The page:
But that doesn't mean Hoosiers don't care about social values.
In a conservative state like Indiana, with a socially conservative Republican like Mike Pence running for governor, you’d think topics like abortion and gay marriage would figure heavily in the race. But the so-called “social issues” have been largely absent in a campaign focused mostly on jobs and the economy.
Not that those issues aren’t always there, lurking just below the surface. The idiotic comments by Missouri Republican Todd Akin about “legitimate rape” reminded us of that; he later explained he was merely trying to differentiate forcible rape and statutory rape. It turns out that Pence (not to mention Democratic Senate candidate Joe Donnelly) voted for legislation that would separate out forcible rape when it comes to federal funding of abortions, The Associated Press reported.
Democratic gubernatorial candidate John Gregg seems frustrated by Pence’s silence on social issues, obviously because he thinks Pence’s views are extreme even for Hoosiers. He also seems perplexed over what to do about it. On the one hand, he complains that Pence seems to be hiding from his voting record in Congress by “saying you’re about jobs and disregard your past.” On the other hand, he keeps telling audiences that he prefers to “focus on jobs, not social issues” as if Pence is doing nothing but talking about social issues.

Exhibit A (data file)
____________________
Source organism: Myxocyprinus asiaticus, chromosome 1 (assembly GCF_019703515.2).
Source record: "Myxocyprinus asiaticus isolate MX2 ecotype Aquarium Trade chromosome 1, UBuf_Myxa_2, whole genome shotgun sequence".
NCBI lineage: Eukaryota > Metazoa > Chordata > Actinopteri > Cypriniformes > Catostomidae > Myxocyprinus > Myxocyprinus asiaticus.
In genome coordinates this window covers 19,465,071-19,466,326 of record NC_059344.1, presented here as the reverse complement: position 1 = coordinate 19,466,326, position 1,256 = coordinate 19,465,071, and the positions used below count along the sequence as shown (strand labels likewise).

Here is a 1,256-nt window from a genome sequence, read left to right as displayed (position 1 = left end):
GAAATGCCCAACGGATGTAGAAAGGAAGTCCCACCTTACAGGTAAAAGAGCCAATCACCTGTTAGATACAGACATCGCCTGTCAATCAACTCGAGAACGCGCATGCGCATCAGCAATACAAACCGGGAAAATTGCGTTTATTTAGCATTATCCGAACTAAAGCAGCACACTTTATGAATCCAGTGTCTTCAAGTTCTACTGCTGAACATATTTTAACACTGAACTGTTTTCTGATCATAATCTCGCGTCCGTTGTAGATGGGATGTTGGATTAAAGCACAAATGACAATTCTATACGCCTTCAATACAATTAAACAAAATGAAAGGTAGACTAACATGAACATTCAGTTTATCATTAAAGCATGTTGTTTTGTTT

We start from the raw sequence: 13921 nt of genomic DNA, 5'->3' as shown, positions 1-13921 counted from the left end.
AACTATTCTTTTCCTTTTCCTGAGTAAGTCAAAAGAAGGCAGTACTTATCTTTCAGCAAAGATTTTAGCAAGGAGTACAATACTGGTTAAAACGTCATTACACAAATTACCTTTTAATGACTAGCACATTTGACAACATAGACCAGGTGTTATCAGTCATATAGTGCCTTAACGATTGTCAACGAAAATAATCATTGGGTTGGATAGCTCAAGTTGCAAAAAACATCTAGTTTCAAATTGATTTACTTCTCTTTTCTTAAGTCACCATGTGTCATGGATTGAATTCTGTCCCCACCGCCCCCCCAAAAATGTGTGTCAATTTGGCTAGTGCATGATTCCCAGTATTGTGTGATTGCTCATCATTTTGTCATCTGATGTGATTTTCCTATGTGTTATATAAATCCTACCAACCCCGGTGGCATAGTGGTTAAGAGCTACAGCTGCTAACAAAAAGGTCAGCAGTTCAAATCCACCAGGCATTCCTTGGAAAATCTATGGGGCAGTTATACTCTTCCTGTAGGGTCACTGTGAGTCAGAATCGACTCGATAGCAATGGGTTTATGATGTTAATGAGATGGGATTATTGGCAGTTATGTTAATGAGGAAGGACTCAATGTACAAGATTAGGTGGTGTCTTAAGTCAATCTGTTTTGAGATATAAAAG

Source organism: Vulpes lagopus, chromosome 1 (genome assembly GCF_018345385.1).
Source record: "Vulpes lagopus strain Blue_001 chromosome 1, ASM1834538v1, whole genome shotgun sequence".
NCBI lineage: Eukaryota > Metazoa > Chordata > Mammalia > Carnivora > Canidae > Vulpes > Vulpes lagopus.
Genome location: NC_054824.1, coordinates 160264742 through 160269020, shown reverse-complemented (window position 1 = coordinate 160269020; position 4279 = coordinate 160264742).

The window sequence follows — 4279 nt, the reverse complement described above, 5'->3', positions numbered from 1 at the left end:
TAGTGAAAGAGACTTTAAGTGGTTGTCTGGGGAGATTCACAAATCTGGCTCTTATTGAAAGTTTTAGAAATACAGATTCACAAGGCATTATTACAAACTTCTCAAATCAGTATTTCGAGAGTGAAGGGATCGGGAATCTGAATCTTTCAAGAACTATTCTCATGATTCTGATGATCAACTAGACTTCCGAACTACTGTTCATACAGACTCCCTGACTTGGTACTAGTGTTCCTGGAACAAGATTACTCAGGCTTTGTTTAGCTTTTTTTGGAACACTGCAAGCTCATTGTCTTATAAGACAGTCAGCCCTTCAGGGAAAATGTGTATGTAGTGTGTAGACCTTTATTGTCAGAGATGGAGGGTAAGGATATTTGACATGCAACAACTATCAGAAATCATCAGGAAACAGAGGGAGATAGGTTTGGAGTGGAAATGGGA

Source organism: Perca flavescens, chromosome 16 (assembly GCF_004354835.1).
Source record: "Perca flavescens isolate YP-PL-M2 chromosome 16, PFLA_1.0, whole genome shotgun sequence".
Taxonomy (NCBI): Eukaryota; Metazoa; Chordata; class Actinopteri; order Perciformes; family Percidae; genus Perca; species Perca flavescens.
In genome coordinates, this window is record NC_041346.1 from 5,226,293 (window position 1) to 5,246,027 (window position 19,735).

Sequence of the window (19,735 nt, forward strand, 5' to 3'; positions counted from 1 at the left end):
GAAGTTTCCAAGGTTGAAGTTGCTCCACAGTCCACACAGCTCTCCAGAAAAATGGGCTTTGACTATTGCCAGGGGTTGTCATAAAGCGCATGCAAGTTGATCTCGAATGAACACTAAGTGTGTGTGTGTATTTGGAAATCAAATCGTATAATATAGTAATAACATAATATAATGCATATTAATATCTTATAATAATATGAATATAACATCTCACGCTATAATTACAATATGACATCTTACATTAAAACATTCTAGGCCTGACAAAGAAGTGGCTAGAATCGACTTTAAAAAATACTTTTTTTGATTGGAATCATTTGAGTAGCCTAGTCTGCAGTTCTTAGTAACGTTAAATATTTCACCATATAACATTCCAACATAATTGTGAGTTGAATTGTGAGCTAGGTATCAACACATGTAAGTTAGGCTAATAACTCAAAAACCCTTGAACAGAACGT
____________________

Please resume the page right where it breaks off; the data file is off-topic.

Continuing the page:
Political commentator Abdul Hakim-Shabazz of Indianapolis makes a good point about jobs and social issues in the gubernatorial race: More jobs, better education and greater economic stability are at the heart of all social issues. “More jobs and economic opportunities mean more stable families and fewer people on the government dole. More educational opportunities mean fewer dropouts and more students get a post-secondary education, which means fewer people trying to break into my house and get my stuff.”
That sounds about right. But that doesn’t mean voters don’t care about things like abortion and gay marriage. Being in tough economic circumstances might focus their thoughts elsewhere, but they still have values, and we doubt they are as far from Pence’s values as Gregg seems to think.
Good and bad energy news
Pence and Gregg are addressing Indiana’s energy needs, an important topic for Indiana’s economic future. The good news is that both of them are supportive of the coal industry, so vital in this state.
The further good news from Pence is that he says nuclear energy has to be part of the package. The bad news from Gregg is that he seems to be enamored of windmills, which are basically an expensive dead end for energy. Let’s hope he gets two out of three right and comes out against ethanol, so we can have at least our corn back.